I find myself sympathetic—and perhaps Hart would be as well—to philosopher Alasdair MacIntyre’s view that the quest for a stable, conflict-free form of a tradition (which he identifies with Edmund Burke and his followers) is misbegotten. “When a tradition becomes Burkean, it is always dying or dead,” wrote MacIntyre in After Virtue. Perhaps we might even say that the vitality and health of a tradition is to be evaluated on the basis of whether it is capable of producing further reconsiderations, retrievals, debates, and elaboration. On this point, it is worth nodding to another kind of tradition: leftist political movements that continue to tell and retell their own histories, formulating new projects of emancipation, and getting into bitter arguments. Not that the point of tradition is conflict. Far from it. (Though some comrades would undoubtedly disagree with me on that point.)
I kept waiting for Hart to consider more contemporary and secular theorists and sociologists, such as Edward Shils, whose 1981 book Tradition offered a helpful taxonomy of the “handing-down” process in cultural, social, and religious communities. In her discussion of Shils’s work in Religion as a Chain of Memory (first published in translation in 2000), French sociologist Danièle Hervieu-Léger proposed that “tradition describes the body of representations, images, theoretical and practical intelligence, behavior, attitudes, and so on that a group or society accepts in the name of the necessary continuity between the past and the present.”
That definition, however, does not get the job done—at least not on what I take to be Hart’s terms. It seems too functionalist, resting the logic and fidelity of tradition too firmly in the needs of the community. And perhaps this is where religious traditions—in this case, those associated with the Christian religion—constitute a special case, different from the traditions that make up families and societies. At their best, Christian religious communities are not seeking primarily to preserve themselves or their own authority. They draw their life from revelation, the sacraments, and the eschatological promise of judgment. Religious doctrine and the tradition that hands it down, in short, purport to achieve something more than mere continued existence.
Hart has his own solution. And it comes after some lengthy pages of self-defense and score settling related to another of his controversial books, That All Shall Be Saved, in which he made a case for universal salvation and condemned any form of Christianity that maintains otherwise. He rightly argues that a backward-looking traditionalism tends to become a suffocating, joyless, and sometimes dangerous form of fundamentalism or confessionalism, neglecting weightier matters of faith, hope, and love in exchange for a Scrooge-like historical bookkeeping, which in the end, ironically, dispenses with history altogether and embraces ideology.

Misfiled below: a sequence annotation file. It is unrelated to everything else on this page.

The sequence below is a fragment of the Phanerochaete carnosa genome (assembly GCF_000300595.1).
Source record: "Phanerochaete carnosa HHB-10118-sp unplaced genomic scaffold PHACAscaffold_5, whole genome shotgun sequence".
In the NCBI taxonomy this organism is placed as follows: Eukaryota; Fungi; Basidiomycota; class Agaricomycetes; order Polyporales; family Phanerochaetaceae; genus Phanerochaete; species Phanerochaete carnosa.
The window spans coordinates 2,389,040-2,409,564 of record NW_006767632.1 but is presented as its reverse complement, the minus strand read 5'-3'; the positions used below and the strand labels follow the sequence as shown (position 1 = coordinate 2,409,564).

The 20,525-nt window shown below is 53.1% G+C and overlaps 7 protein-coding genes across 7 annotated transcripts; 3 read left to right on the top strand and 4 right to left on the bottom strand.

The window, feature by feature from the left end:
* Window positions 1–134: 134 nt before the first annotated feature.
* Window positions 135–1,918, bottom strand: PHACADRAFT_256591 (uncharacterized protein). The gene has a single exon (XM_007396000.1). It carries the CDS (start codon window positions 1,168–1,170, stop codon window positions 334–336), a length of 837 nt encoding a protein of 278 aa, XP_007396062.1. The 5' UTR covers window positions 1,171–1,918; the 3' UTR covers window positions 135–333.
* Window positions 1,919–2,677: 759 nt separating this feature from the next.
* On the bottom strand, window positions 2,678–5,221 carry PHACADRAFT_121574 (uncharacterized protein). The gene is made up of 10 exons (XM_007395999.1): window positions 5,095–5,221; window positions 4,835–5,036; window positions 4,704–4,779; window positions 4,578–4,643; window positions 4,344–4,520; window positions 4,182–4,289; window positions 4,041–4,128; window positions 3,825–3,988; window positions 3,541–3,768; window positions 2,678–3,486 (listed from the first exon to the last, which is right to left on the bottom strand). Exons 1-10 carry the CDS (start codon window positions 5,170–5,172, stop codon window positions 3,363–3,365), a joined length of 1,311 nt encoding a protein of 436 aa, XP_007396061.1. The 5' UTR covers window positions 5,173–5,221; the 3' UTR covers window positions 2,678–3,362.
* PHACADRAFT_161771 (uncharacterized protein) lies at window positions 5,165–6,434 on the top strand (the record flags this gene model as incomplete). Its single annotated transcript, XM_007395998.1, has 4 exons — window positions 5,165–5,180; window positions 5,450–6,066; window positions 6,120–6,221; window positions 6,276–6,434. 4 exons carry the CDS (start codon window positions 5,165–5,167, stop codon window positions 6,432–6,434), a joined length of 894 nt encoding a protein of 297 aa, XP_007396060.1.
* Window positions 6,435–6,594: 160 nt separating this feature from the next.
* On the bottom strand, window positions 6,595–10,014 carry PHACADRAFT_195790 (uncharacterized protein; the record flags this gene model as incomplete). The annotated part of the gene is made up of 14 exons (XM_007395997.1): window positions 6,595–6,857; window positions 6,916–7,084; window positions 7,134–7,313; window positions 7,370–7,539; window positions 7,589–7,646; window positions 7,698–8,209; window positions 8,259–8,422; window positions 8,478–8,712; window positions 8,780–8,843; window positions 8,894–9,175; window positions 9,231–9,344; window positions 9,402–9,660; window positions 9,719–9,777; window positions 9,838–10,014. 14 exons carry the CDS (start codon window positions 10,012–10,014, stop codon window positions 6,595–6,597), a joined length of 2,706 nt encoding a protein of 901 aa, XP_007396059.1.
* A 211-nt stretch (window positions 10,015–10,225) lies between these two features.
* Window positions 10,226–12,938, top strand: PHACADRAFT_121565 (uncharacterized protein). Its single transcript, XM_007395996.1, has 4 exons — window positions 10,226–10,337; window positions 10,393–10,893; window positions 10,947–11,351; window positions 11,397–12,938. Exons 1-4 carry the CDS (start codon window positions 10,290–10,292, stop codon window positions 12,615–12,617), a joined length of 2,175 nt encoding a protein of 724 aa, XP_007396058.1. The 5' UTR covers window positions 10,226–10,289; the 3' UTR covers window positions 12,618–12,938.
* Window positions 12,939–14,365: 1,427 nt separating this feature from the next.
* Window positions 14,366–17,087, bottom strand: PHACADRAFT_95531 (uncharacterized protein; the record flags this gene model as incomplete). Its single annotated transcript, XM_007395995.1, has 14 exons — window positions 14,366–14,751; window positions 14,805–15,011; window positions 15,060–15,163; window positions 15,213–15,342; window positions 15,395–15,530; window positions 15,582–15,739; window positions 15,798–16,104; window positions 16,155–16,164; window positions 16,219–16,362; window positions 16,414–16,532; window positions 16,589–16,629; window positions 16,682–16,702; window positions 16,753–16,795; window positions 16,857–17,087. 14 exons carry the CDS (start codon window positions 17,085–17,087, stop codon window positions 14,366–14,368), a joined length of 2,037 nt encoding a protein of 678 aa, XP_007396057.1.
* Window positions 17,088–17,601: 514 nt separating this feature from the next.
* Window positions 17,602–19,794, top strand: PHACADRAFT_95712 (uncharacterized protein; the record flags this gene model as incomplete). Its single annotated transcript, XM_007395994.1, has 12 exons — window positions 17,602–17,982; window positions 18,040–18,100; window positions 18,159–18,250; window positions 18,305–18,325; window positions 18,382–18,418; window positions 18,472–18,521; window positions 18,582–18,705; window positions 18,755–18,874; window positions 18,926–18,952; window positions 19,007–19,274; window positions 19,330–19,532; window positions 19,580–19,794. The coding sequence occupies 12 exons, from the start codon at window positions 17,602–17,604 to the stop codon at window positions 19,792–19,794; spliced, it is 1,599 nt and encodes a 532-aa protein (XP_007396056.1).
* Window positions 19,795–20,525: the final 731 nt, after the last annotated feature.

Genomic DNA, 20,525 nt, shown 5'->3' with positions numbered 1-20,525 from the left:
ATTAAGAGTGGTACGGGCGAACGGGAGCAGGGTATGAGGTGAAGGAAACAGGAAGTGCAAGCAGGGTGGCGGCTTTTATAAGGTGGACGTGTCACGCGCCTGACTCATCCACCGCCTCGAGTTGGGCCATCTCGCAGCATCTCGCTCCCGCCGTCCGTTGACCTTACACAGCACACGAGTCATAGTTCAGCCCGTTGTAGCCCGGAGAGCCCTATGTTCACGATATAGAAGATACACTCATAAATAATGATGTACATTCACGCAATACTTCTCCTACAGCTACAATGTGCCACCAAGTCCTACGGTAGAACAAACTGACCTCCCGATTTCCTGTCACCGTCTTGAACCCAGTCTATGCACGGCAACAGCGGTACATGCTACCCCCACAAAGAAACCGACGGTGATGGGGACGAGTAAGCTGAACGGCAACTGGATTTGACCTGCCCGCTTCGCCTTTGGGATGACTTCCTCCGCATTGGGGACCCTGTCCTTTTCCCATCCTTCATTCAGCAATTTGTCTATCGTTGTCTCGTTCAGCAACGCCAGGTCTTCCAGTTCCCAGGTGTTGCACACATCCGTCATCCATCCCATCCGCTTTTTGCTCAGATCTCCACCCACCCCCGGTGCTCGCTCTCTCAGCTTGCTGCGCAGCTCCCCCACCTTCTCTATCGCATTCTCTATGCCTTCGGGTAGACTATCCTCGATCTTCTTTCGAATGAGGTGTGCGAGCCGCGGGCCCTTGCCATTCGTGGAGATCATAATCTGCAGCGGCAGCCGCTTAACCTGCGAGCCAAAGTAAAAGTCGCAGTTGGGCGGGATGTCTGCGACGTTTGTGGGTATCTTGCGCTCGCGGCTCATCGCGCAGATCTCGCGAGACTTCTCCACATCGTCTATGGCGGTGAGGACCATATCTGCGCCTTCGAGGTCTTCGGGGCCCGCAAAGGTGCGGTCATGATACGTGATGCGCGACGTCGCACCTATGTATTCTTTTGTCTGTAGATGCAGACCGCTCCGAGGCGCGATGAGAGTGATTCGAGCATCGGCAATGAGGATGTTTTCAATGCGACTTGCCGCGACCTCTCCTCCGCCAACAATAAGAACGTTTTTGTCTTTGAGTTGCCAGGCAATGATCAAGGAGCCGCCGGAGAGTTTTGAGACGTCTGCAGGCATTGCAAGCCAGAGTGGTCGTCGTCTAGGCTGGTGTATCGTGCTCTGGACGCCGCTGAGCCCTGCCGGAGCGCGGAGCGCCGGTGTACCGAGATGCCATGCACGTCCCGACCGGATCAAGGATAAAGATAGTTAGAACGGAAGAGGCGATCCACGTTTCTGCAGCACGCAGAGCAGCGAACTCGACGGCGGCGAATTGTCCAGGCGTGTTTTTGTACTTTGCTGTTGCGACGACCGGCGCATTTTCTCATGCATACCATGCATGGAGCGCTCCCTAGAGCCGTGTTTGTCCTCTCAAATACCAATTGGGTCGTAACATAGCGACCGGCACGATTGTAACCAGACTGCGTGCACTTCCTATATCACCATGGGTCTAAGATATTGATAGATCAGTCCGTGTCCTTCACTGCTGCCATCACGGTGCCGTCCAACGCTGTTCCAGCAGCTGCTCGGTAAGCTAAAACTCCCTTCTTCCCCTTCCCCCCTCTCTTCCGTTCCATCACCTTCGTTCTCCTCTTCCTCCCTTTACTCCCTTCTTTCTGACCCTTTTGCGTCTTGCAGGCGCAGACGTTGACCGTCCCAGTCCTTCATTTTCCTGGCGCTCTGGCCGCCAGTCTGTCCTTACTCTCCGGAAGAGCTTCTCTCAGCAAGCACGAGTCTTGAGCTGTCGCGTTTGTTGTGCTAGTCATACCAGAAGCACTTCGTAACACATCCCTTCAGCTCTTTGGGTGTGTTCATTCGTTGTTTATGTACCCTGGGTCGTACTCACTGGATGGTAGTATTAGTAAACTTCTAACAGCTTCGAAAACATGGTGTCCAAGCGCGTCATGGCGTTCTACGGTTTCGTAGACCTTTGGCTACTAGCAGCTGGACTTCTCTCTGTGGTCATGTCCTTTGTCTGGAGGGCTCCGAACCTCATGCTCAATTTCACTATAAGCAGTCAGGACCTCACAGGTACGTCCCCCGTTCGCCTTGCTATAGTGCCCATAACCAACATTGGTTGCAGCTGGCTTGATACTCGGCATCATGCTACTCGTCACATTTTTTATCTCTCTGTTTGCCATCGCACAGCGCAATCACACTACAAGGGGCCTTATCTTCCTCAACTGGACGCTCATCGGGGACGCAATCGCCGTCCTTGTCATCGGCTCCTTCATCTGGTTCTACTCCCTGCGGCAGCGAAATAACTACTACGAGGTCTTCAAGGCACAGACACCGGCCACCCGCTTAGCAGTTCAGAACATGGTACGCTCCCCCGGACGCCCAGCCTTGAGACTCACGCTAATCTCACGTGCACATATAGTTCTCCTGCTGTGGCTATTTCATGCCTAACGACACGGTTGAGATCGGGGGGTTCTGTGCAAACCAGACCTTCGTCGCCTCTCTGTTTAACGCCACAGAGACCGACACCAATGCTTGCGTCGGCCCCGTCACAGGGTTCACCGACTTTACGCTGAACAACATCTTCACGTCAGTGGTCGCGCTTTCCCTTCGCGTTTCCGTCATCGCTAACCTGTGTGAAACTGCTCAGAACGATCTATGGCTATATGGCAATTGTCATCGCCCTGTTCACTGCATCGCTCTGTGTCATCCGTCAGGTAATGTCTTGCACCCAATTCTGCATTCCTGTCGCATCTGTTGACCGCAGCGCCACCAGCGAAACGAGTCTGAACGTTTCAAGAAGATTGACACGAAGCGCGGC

By contrast, Hart insists, the living faith of the dead is always working out the logical and spiritual meaning of that which was handed down: “Apocalyptic expectation…and not dogmatic purity was the very essence of faithfulness to the gospel.” Reactionary attempts to live inside an arid past might only finally be escaped by looking to the future Kingdom of God, to the final telos, which is a form of expectation that cultivates a “constant creative recollection of a promise whose fulfillment and ultimate meaning are yet to be unveiled.” Far from a tragic declension narrative, tradition under these conditions is comedic.
The question that looms over Hart’s essay is how to preserve authority in his cosmic, comic ideal of tradition. It seems rather obvious that any recognizable form of religious tradition must retain an element of authority—whether it be institutional or dogmatic. Hart has little to say about that, and nothing that is positive. This strikes me as a significant omission—and suggests a regrettable blind spot. As a rule, we don’t get very far without the presence of authority. The disappointment is that Hart is not only unconcerned with this question but derides any facet of tradition that relies for its viability on the power of authority. Perhaps this is reflective of his own view of himself as a “thinker of a freely and proudly syncretistic bent,” little concerned with “terms like ‘orthodoxy’ and ‘heterodoxy.’” And perhaps that is well and good for Hart the intellectual, the social type whose vocation historian Christopher Lasch said was classically to be a “critic of society” and whose value is measured by his “detachment from the current scene.” But detachment and freethinking have limited value when it comes to tradition. And perhaps the intellectual may not be the best guide when it feels as though tradition is slipping through our fingers.